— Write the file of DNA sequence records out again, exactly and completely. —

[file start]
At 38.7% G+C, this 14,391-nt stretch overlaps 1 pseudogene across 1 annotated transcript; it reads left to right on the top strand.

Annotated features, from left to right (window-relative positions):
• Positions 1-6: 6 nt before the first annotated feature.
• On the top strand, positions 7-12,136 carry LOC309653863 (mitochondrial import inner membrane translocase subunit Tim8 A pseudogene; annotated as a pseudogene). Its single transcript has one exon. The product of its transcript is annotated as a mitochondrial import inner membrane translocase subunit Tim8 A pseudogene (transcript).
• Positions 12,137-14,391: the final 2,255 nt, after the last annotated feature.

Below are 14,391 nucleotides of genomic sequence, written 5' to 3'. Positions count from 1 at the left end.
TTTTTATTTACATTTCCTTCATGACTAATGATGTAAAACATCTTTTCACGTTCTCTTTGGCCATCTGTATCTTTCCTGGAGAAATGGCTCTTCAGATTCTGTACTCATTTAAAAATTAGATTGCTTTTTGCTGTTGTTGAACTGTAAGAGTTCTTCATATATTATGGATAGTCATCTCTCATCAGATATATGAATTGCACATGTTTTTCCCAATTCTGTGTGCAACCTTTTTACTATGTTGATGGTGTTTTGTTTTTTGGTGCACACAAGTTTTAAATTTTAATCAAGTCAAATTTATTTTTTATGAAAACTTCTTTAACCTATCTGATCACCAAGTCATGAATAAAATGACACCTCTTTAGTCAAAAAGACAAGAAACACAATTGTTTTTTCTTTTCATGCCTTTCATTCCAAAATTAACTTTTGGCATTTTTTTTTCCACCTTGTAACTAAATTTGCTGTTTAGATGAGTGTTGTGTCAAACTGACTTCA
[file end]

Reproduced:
At 38.7% G+C, this 14,391-nt stretch overlaps 1 pseudogene across 1 annotated transcript; it reads left to right on the top strand.

Annotated features, from left to right (window-relative positions):
• Positions 1-6: 6 nt before the first annotated feature.
• On the top strand, positions 7-12,136 carry LOC309653863 (mitochondrial import inner membrane translocase subunit Tim8 A pseudogene; annotated as a pseudogene). Its single transcript has one exon. The product of its transcript is annotated as a mitochondrial import inner membrane translocase subunit Tim8 A pseudogene (transcript).
• Positions 12,137-14,391: the final 2,255 nt, after the last annotated feature.

Below are 14,391 nucleotides of genomic sequence, written 5' to 3'. Positions count from 1 at the left end.
TTTTTATTTACATTTCCTTCATGACTAATGATGTAAAACATCTTTTCACGTTCTCTTTGGCCATCTGTATCTTTCCTGGAGAAATGGCTCTTCAGATTCTGTACTCATTTAAAAATTAGATTGCTTTTTGCTGTTGTTGAACTGTAAGAGTTCTTCATATATTATGGATAGTCATCTCTCATCAGATATATGAATTGCACATGTTTTTCCCAATTCTGTGTGCAACCTTTTTACTATGTTGATGGTGTTTTGTTTTTTGGTGCACACAAGTTTTAAATTTTAATCAAGTCAAATTTATTTTTTATGAAAACTTCTTTAACCTATCTGATCACCAAGTCATGAATAAAATGACACCTCTTTAGTCAAAAAGACAAGAAACACAATTGTTTTTTCTTTTCATGCCTTTCATTCCAAAATTAACTTTTGGCATTTTTTTTTCCACCTTGTAACTAAATTTGCTGTTTAGATGAGTGTTGTGTCAAACTGACTTCA